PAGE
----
Director: Chris Rock
Cast: Chris Rock, Rosario Dawson, Kevin Hart, Tracy Morgan, Cedric The Entertainer, JB Smoove, Sherri Shepherd, Anders Holm, Romany Malco, Leslie Jones
Release Date: December 12th, 2014
Chris Rock is best known to audiences worldwide as a comedian. His comedy is edgy, information pills sometimes-controversial and often very pointed. In many of the films Rock has starred in— and he has starred in a number of them— he’s often been relegated to a supporting role unworthy of his time (Grown Ups and What to Expect When You’re Expecting come to mind).
In his new comedy Top Five, more about Rock is the writer, the director and also the main actor. In other words, this is his movie and given his many roles in the production, this is his opportunity to bring his biting comedy to bear on the industry he works in.
The problem isn’t that Rock doesn’t have a point to make— he does. The problem is that his characters are too over-the-top and their actions too cartoonish to keep the story together. Rock plays Andre Allen, a great comedian who, in 2005, was named the funniest man in America. Allen is a successful actor as well starring in a successful film series about a funnyman dressed as a bear fighting crime.
Allen, though, isn’t content with dressing as a bear and bouncing from club to club as a stand-up. “I’m past stand up. I’m done with it,” he tells Charlie Rose. Instead, he— like so many real comedians before him— has decided to make a film that he’s passionate about. His new dramatic film Uprize tells the story of a Haitian slave rebellion. It’s a change of pace for him and one that he hopes audiences will embrace.
On his film’s opening day, Allen begrudgingly agrees to a day-long interview with New York Times reporter Chelsea Brown (Rosario Dawson). Top Five follows them around town as Brown asks Allen about his departure from comedy, his battle with alcoholism, and his engagement to reality show star Erica Long (Gabrielle Union). Rock has much to say about these topics but in his performance, he seems to be trying too hard to earn laughs, even when the jokes aren’t there. He acts as if he’s onstage (or performing for a crowd) even when he’s not, which can be a bit distracting.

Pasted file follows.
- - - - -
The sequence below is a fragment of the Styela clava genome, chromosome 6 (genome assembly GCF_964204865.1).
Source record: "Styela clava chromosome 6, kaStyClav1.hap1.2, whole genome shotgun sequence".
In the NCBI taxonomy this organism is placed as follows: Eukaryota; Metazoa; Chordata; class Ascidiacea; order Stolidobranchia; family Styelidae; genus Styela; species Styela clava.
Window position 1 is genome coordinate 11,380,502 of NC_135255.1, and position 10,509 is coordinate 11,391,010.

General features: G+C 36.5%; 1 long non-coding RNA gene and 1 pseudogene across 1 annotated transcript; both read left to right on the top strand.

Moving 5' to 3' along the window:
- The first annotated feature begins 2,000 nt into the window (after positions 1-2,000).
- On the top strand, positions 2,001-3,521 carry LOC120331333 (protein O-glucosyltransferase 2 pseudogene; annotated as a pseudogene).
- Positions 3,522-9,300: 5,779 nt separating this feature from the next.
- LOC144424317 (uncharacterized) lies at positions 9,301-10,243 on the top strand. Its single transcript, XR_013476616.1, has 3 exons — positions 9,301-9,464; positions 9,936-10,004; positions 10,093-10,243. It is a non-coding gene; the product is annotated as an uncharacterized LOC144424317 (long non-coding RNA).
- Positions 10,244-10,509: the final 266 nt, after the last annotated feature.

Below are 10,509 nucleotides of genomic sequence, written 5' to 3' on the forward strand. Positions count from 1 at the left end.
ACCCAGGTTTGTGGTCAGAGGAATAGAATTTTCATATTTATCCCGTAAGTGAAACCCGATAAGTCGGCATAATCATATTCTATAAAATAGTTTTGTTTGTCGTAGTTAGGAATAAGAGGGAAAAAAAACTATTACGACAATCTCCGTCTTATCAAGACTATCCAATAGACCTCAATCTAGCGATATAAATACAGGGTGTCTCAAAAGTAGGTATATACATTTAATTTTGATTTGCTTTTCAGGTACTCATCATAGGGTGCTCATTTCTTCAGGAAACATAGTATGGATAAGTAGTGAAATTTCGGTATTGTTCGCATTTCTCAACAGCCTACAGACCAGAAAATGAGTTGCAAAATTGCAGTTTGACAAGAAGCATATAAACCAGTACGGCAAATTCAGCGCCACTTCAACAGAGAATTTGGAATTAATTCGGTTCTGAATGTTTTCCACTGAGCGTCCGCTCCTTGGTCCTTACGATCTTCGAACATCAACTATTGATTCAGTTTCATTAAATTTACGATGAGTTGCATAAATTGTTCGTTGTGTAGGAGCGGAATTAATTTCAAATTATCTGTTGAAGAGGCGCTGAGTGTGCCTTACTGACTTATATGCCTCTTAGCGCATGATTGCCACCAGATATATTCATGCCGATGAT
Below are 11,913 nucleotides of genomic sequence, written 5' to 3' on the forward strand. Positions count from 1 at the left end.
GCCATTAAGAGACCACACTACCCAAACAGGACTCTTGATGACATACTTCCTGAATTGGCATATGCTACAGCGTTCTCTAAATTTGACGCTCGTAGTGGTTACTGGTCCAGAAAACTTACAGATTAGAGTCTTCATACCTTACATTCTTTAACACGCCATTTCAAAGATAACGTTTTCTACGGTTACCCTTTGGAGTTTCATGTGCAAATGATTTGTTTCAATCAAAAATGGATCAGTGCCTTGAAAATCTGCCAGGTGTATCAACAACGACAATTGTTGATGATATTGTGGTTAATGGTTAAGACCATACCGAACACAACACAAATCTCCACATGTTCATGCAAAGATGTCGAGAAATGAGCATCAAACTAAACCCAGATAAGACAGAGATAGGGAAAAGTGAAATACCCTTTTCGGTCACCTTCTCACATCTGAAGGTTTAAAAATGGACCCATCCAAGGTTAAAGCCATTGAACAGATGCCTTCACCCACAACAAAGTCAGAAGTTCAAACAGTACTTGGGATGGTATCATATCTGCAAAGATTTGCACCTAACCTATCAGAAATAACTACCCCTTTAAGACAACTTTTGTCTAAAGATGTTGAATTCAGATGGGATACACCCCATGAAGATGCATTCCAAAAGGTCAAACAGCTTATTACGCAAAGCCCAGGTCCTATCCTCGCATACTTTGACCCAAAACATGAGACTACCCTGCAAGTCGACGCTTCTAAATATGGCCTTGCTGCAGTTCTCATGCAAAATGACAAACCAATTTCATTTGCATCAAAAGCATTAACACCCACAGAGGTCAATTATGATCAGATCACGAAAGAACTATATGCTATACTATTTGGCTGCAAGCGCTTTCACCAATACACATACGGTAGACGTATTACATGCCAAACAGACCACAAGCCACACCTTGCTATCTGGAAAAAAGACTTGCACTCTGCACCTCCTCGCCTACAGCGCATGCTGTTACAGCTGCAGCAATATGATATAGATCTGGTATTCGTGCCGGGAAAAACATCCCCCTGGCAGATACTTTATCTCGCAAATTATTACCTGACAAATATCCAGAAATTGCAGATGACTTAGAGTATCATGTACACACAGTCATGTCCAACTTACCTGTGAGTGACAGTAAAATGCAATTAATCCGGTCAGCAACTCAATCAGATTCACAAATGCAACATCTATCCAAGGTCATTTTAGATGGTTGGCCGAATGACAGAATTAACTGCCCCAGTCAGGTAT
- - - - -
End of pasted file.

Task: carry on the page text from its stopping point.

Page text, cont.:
When Rock is riffing here— as he does throughout the feature— his thoughts are as incisive and provocative as his comedy. When he explaining why Planet of the Apes has a connection to Martin Luther King Jr.’s assassination or when he’s discussing Bill Cosby (“our greatest storyteller”) and other well-known funnymen, he’s showing what he’s capable of as a writer and comedian.
The problem is that the plot itself takes too many detours into the cartoonish and too often relies on crude unfunny humor to develop the plot. Cedric the Entertainer appears as Jazzy Dee, an outlandish caricature whose experience with Allen gets Allen to quit drinking. Their scenes are played for easy laughs but feel out of place in a movie that is striving to be intelligent. The same goes for the scenes involving Brad (Anders Holm), Chelsea’s pompous boyfriend, who– of course– isn’t as sweet as he appears.
There’s much to like about Chris Rock’s Top Five but it never really worked as an entire film for me. Allen’s engagement to Long might be the smartest element of this film as it blends the humor of Rock (and his critique of the reality show culture) into a plotline— the couple’s upcoming nuptials— that actually works.
I only wish that the rest of the plot developments were as fully-conceived and developed as that.
Review by: John Hanlon